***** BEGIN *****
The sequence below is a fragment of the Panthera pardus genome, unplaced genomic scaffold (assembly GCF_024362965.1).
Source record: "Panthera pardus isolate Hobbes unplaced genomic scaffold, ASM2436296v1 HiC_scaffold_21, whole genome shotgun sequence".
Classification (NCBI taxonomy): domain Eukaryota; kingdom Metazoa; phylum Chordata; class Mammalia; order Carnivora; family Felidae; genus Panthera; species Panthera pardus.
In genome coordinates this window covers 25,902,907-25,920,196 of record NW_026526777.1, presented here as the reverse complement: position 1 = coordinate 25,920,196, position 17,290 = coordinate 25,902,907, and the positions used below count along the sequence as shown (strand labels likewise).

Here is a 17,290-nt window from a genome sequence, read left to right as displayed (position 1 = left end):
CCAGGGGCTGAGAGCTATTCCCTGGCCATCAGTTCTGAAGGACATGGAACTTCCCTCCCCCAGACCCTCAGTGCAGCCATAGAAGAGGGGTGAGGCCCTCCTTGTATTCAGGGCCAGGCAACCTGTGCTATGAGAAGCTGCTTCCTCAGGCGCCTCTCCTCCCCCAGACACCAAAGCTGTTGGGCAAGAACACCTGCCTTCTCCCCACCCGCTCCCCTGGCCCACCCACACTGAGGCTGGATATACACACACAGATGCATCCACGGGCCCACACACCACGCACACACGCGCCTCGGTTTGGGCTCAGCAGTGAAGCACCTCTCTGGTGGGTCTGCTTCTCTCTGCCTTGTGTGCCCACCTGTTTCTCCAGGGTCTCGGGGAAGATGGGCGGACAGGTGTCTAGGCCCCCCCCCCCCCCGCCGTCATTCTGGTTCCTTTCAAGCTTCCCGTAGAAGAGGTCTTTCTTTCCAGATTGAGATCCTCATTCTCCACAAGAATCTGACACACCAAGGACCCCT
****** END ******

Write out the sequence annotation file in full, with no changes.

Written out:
The sequence below is a fragment of the Panthera pardus genome, unplaced genomic scaffold (assembly GCF_024362965.1).
Source record: "Panthera pardus isolate Hobbes unplaced genomic scaffold, ASM2436296v1 HiC_scaffold_21, whole genome shotgun sequence".
Classification (NCBI taxonomy): domain Eukaryota; kingdom Metazoa; phylum Chordata; class Mammalia; order Carnivora; family Felidae; genus Panthera; species Panthera pardus.
In genome coordinates this window covers 25,902,907-25,920,196 of record NW_026526777.1, presented here as the reverse complement: position 1 = coordinate 25,920,196, position 17,290 = coordinate 25,902,907, and the positions used below count along the sequence as shown (strand labels likewise).

Here is a 17,290-nt window from a genome sequence, read left to right as displayed (position 1 = left end):
CCAGGGGCTGAGAGCTATTCCCTGGCCATCAGTTCTGAAGGACATGGAACTTCCCTCCCCCAGACCCTCAGTGCAGCCATAGAAGAGGGGTGAGGCCCTCCTTGTATTCAGGGCCAGGCAACCTGTGCTATGAGAAGCTGCTTCCTCAGGCGCCTCTCCTCCCCCAGACACCAAAGCTGTTGGGCAAGAACACCTGCCTTCTCCCCACCCGCTCCCCTGGCCCACCCACACTGAGGCTGGATATACACACACAGATGCATCCACGGGCCCACACACCACGCACACACGCGCCTCGGTTTGGGCTCAGCAGTGAAGCACCTCTCTGGTGGGTCTGCTTCTCTCTGCCTTGTGTGCCCACCTGTTTCTCCAGGGTCTCGGGGAAGATGGGCGGACAGGTGTCTAGGCCCCCCCCCCCCCCGCCGTCATTCTGGTTCCTTTCAAGCTTCCCGTAGAAGAGGTCTTTCTTTCCAGATTGAGATCCTCATTCTCCACAAGAATCTGACACACCAAGGACCCCT